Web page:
4 The results are very similar if a 4-month or 8-month cumulative is chosen.

5 Answers “don’t know” are excluded from further consideration.

6 Girardi and Reuter (2016) obtain rather standard results in comparison to the related literature. All the observed disagreement measures have a negative and strictly short-run effect on the euro area GDP.

7 For the exact wording of all BCS questions, see European Commission (2014).

8 The industrial production index is analysed as a proxy for GDP to increase the data frequency and ensure an adequate sample size. The same procedure is also used in similar studies: Bloom (2009), Bachmann, Elstner and Sims (2013), Jurado, Ludvigson and Ng (2015), and Baker, Bloom and Davis (2016).

9 score is obtained as the first principal component of the five analysed variables (the obtained eigenvalues is equal to 2.1645). The corresponding weights (loadings) are: 0.61 for BBD, 0.22 for nature, 0.32 for PI6, 0.28 for polit and 0.63 for R_index. It can therefore be concluded that the lion’s share of aggregate uncertainty can be attributed to media reports (BBD) and recession (R_index). They are followed by tax changes and political instability, while the natural disasters have the weakest influence. The proportion of the total variance explained by the first component is 0.4329. It should be noted that Baker, Bloom and Davis (2016) apply a similar strategy of aggregating different types of uncertainty, but they apply arbitrarily chosen weights.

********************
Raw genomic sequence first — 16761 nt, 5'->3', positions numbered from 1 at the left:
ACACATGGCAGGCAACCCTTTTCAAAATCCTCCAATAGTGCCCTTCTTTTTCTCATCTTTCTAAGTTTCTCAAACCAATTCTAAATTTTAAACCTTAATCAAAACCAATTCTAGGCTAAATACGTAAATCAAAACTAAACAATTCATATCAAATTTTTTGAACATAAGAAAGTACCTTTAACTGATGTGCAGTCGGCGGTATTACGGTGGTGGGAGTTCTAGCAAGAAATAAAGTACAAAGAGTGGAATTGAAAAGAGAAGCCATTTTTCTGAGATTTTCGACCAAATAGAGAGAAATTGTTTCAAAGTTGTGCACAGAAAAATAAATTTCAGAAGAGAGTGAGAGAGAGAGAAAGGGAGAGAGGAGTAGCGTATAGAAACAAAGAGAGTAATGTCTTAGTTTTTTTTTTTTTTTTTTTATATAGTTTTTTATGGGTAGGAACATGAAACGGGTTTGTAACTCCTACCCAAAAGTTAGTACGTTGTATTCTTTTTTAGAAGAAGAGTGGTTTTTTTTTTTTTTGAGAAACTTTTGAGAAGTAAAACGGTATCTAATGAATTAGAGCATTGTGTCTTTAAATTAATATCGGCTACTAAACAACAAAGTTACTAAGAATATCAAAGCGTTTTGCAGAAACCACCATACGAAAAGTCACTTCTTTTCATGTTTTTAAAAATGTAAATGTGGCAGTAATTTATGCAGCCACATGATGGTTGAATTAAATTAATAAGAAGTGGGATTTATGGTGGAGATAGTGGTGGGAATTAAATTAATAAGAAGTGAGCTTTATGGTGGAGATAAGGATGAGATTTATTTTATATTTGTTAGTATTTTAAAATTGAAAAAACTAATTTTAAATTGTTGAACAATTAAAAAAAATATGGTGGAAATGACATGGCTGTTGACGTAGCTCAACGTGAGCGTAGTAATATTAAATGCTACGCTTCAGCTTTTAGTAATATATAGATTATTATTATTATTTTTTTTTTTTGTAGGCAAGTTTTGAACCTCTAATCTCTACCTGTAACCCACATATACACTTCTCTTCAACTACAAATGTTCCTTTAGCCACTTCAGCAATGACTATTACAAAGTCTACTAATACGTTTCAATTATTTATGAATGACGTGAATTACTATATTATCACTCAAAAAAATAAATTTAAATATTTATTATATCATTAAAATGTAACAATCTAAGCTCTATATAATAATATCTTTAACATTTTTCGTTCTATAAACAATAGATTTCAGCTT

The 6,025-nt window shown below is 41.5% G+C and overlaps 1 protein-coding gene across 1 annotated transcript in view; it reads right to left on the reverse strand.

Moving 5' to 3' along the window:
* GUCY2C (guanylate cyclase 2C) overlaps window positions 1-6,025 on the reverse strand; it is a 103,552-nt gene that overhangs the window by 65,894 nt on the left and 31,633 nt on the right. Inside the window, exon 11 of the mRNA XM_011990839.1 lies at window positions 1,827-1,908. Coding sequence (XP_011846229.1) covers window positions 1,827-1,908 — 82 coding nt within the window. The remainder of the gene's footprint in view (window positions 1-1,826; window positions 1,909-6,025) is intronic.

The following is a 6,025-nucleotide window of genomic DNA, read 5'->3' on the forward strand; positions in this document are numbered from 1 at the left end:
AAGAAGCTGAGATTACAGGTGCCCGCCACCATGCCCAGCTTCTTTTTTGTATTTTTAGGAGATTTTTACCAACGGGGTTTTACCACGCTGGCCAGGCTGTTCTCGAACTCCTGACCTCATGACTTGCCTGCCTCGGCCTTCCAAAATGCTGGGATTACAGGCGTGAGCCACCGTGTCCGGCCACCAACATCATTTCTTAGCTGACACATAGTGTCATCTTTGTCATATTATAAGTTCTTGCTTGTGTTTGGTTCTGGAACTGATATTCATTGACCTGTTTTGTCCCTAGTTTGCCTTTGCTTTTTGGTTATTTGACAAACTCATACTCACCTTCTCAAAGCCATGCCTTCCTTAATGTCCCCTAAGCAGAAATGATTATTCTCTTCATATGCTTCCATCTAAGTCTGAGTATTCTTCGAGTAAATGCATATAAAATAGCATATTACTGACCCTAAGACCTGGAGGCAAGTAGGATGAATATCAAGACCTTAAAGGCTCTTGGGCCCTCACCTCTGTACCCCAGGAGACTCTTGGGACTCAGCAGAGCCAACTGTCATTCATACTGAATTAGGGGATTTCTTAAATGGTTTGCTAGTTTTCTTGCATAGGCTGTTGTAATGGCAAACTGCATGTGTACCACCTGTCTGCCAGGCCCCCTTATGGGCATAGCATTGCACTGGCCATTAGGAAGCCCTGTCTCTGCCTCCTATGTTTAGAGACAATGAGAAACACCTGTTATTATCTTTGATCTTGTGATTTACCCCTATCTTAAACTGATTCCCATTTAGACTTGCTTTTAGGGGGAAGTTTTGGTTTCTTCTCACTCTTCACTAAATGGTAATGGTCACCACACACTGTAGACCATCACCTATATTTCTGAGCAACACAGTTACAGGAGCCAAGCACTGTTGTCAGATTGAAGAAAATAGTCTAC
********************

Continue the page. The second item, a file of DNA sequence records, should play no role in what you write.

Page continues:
10 It is important to notice that the constant term is not included in equation (2) for simplicity. However, it has been included in the empirical estimation of the model in this paper.

11 The results are available upon request.

12 We also tried to quantify uncertainty through a GARCH estimation of conditional variance of the industrial production index (in line with e.g. Fountas et al., 2006), but that variable was negligibly positively correlated to economic activity. The same conclusion is also drawn for Google trends data (frequency of Web searches by the terms “economic crisis” and “recession”) for Croatia. Therefore, all of these alternatives are, just as dis_4 and dis_agr, excluded from further analysis.